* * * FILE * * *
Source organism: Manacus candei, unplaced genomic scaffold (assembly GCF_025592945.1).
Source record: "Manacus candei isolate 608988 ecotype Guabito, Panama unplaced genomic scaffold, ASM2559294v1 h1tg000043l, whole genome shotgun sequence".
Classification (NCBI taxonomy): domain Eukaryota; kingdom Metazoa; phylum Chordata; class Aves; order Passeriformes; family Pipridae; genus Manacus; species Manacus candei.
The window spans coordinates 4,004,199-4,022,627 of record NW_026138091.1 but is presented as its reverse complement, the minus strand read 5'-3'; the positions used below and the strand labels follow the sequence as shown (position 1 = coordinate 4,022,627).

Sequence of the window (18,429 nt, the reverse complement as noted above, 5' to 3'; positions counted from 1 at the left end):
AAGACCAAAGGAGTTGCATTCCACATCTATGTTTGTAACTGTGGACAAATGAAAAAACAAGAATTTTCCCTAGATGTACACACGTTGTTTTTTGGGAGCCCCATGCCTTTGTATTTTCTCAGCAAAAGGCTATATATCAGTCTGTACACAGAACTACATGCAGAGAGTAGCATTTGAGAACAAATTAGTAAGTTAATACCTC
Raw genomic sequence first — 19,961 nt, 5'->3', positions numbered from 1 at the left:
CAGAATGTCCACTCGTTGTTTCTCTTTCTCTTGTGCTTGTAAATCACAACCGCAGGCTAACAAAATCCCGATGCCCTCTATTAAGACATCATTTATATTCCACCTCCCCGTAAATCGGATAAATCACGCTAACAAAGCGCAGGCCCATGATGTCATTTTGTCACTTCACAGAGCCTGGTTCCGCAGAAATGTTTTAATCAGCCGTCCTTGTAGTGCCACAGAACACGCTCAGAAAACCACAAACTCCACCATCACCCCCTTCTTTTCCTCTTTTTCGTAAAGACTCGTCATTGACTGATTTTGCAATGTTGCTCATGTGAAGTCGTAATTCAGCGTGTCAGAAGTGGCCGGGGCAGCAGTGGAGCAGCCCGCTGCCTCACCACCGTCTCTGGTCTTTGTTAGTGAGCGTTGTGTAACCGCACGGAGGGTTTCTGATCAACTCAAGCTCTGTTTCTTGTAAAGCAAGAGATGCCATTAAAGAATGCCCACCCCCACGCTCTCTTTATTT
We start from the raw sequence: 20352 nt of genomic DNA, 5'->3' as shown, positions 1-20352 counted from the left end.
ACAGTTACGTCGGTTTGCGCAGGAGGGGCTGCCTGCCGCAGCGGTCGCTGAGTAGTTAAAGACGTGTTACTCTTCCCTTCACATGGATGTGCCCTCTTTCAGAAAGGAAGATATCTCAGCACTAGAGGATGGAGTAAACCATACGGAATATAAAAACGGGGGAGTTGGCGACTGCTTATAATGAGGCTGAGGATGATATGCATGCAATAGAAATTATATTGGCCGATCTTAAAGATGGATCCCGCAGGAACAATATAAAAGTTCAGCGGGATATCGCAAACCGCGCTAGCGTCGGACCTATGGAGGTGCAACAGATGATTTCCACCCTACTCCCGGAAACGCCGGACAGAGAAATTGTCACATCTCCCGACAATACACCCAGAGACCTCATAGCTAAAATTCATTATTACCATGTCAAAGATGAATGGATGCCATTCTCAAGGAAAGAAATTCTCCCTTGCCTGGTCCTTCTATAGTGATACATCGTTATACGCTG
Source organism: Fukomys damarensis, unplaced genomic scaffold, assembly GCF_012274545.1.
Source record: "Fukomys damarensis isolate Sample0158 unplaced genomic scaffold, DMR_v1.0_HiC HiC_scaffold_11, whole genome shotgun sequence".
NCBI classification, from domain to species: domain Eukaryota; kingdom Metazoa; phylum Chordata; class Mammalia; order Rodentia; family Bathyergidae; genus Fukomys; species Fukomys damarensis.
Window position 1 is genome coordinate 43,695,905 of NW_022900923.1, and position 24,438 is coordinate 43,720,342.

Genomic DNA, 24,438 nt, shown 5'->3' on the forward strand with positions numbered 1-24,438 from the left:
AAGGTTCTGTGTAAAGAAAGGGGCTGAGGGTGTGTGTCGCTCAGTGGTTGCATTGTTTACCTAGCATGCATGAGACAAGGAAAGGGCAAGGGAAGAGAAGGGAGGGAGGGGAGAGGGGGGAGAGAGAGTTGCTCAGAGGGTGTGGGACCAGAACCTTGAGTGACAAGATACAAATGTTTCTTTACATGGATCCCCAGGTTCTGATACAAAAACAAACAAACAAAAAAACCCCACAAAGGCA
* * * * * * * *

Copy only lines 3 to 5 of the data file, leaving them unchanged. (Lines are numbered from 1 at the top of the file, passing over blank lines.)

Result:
Classification (NCBI taxonomy): domain Eukaryota; kingdom Metazoa; phylum Chordata; class Aves; order Passeriformes; family Pipridae; genus Manacus; species Manacus candei.
The window spans coordinates 4,004,199-4,022,627 of record NW_026138091.1 but is presented as its reverse complement, the minus strand read 5'-3'; the positions used below and the strand labels follow the sequence as shown (position 1 = coordinate 4,022,627).

Sequence of the window (18,429 nt, the reverse complement as noted above, 5' to 3'; positions counted from 1 at the left end):